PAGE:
This wonderful documentary is the story of Roger Ebert's life and eventual death. It begins with Ebert's childhood in Illinois and tracks through his college years, his early career, his struggles with alcoholism, the fiery relationship with Gene Siskel, his late in life marriage and, in scenes interspersed through out the linear narrative of the above, his fight against cancer and his ultimate death. It's a really, really great movie. It has a ton of really wonderful stuff in it. I particularly loved all the time spent on the Siskel/Ebert relationship. The film also handles the relationship between Ebert and his wife Chaz really well. The scenes of Ebert's struggle against cancer could very easily feel exploitative, but they don't. That's, frankly, due to the outsized personality of the main character here. The film isn't hagiographic; it discusses Ebert's very much type-A personality and in a couple of behind the scenes clips from the Siskel & Ebert TV show, both men come off as petulant, entitled jerks. But God help me if I didn't love them more because of those moments. Anyway, Steve James directs and edits the film really well and it is genuinely affectionate and warm even as it dodges the maudlin sentimentality that would have sunk the film. It's great to get to know Ebert even more than I, as a movie lover, felt I already did. His passion for both film and writing, two of my great passions, comes across really well. And the film is genuinely inspiring as you catch Ebert's passion. It's corny to say, but you really feel the spirit of the man and his zest for life. I know, this all sounds incredibly hokey and silly, but the film really works. It's often funny, occasionally heartbreaking and always engaging. It's over two hours long and it really flew by. I almost missed this film. I saw it the very last time it played in a theater anywhere in the state. I'm glad I prioritized it on that last evening of its run. Great movie. Highly recommended. 4 stars.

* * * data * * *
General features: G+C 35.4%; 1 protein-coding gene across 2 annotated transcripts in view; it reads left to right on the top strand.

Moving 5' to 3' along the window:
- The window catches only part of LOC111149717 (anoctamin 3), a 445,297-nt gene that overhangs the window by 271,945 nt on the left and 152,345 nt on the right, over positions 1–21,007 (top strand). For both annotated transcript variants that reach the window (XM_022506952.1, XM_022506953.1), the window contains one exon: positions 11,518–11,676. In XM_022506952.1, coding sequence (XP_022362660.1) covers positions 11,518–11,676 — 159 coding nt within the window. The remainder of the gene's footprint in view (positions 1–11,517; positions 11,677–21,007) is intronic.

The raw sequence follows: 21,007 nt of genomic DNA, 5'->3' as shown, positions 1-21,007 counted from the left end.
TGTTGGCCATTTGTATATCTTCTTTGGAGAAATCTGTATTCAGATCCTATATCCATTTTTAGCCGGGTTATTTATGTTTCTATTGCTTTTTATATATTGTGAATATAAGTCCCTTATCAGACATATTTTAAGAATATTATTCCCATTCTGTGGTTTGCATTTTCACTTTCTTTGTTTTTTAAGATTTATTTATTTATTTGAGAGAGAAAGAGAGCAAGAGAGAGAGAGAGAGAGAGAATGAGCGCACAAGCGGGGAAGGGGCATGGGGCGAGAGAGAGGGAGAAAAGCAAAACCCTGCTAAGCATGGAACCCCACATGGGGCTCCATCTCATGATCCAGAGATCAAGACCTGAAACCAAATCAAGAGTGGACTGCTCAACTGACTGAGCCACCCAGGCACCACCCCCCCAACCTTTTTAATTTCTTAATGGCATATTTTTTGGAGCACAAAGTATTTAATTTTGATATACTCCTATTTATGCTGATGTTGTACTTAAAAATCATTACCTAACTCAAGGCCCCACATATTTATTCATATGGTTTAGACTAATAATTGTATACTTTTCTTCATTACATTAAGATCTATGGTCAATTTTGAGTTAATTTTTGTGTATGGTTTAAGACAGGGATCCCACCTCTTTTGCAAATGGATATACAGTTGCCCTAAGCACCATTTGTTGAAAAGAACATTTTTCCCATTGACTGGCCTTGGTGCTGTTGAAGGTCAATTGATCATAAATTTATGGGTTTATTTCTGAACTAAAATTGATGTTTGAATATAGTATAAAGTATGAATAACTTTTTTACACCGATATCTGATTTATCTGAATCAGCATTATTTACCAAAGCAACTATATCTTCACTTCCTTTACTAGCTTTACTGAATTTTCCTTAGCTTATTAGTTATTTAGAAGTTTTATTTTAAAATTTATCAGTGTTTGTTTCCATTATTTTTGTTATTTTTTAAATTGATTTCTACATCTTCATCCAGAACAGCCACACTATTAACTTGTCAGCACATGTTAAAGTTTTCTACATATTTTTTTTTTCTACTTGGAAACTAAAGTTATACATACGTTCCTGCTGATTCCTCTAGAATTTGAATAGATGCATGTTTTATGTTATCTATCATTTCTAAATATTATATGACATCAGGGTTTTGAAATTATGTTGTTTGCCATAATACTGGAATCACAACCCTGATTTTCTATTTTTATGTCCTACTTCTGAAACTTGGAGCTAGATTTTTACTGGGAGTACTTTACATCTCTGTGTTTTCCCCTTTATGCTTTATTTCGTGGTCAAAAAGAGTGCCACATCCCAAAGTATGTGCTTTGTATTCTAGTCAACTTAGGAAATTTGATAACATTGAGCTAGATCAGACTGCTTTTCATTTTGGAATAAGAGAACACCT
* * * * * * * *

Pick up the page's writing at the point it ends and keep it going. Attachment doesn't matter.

Je n'aime pas dans les vieux films américains quand les conducteurs ne regardent pas la route. Et de ratage en ratage, on s'habitue à ne jamais dépasser le stade du brouillon. La vie n'est que l'interminable répétition d'une représentation qui n'aura jamais lieu.